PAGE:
One of my friends has recently been through a very tough time. I’ll spare the details, but most people think that the things that she has been through only happens in TV shows and movies. I really wanted to do something special for my friend and her son, but she told me that she had enough homemade frozen meals for months, and she shared how many flowers she had already received. Through social media she posted a sign-up for folks to help her do things around the house. One of the sign-ups was “Family game night”. I immediately signed up for the first slot I could and mentioned that I would bring some games from my collection.
Fast forward a couple weeks and it was time for family game night! I loaded up a few games appropriate for those involved, and made my way to my friend’s house. I showed them all the games I brought (about 8 of them) and gave a brief description of each. They decided they wanted to try Small World because my description of “Like Risk, but better, and takes less time”. We unpacked the game and I explained the rules. It took a few rounds for them to get the hang of it, and for me to remember everything, it had been a while since I played. While playing, we had great conversation, none of it surrounding their troubles, and I could tell they were having a good time. They picked up on the game pretty quickly, and made some great moves I wouldn’t even have expected. In the end I ended up winning, by one point, but no one was upset that I didn’t let them win, even though it was their first time playing the game.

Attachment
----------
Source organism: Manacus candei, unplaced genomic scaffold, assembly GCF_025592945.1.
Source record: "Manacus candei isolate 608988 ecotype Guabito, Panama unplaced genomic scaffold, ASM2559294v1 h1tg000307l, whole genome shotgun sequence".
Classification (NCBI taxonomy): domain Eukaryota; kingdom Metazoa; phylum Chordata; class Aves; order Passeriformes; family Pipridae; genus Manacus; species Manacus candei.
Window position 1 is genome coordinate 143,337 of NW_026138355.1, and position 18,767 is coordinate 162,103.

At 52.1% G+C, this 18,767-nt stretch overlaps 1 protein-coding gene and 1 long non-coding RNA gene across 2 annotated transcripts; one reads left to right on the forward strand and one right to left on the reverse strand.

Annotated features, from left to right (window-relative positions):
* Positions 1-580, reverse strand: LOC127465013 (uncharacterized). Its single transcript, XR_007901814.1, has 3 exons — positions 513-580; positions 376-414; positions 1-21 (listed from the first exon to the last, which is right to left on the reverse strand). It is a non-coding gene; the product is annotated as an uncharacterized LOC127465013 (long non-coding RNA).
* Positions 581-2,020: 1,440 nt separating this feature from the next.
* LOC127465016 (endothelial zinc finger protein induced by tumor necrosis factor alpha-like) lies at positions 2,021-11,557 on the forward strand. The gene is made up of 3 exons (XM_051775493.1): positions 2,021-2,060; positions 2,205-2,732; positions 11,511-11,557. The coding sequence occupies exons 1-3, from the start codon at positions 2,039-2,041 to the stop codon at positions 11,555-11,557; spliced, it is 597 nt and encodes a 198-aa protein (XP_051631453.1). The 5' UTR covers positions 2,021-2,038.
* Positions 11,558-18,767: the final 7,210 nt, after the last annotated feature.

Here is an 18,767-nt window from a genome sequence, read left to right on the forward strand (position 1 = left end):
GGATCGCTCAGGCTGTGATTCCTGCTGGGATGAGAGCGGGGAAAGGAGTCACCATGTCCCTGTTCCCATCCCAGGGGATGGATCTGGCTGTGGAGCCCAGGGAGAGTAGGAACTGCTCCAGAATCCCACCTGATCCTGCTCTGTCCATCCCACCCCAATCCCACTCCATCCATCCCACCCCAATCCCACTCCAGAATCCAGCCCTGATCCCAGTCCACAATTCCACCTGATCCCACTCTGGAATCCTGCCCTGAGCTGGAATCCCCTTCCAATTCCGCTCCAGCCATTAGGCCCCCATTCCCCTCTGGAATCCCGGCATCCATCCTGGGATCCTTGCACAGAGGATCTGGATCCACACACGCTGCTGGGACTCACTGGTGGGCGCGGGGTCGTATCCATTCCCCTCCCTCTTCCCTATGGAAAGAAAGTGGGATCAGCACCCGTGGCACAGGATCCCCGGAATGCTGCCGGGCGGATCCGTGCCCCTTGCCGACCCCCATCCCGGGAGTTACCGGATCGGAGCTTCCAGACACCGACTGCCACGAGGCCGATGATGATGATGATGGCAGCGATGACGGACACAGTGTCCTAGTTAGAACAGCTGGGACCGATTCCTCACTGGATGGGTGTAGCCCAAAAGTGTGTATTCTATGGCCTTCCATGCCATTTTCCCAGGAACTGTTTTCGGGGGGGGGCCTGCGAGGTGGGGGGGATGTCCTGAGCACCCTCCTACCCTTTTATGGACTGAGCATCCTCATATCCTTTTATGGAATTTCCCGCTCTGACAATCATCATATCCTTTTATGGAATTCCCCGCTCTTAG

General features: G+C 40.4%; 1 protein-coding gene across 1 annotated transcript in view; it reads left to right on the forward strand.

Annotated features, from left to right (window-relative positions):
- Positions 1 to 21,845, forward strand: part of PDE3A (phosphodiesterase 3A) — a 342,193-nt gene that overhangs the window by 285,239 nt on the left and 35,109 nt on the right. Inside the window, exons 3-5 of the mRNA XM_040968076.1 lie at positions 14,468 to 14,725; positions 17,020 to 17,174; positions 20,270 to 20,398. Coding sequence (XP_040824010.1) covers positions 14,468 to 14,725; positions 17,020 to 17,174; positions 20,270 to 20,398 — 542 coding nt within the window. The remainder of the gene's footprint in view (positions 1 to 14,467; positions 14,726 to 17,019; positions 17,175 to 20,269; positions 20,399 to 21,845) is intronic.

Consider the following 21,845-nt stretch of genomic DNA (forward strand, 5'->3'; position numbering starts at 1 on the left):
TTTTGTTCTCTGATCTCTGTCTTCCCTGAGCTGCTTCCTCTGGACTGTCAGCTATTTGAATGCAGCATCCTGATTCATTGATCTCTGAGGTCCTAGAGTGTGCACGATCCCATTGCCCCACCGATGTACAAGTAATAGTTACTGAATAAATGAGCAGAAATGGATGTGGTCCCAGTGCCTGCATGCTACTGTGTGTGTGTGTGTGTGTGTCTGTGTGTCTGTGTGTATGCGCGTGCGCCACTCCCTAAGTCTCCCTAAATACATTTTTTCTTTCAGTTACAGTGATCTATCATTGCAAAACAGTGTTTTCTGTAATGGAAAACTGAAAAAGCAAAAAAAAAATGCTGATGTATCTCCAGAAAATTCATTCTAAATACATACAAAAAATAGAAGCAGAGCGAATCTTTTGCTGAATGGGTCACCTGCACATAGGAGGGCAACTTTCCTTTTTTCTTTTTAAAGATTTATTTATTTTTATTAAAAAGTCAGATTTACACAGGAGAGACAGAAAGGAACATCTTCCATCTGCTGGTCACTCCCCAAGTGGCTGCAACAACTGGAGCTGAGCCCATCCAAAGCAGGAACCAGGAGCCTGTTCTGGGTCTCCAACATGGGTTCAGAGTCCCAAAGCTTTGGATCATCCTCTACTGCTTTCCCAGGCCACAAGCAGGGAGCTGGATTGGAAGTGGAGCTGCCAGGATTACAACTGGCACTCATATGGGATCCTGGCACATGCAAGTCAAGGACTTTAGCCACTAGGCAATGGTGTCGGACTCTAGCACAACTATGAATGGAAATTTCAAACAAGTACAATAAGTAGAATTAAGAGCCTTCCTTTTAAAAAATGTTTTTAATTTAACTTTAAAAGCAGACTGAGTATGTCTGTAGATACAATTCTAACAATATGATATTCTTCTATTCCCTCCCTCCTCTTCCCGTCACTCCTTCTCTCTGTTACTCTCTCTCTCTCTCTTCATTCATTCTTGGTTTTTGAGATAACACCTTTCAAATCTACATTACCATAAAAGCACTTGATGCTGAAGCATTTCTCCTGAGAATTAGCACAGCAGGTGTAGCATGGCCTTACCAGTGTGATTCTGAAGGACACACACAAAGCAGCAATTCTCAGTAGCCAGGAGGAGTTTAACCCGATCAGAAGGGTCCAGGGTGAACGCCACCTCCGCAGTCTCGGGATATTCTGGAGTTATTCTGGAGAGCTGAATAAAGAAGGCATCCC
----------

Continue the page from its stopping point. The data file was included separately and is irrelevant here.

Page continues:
As I was packing up my friend took a picture of the game and said they enjoyed it so much that they were going to purchase it for their collection. And as we were saying our goodbyes my friend thanked me for coming over, teaching them something new and providing a good distraction because their struggles had once again made the evening news.
Although my heart is breaking for my friend, I’m happy that her and her son could find distraction and enjoyment through the chaos by learning a new game. I believe there is healing power in learning, and it is only amplified when coupled with a game.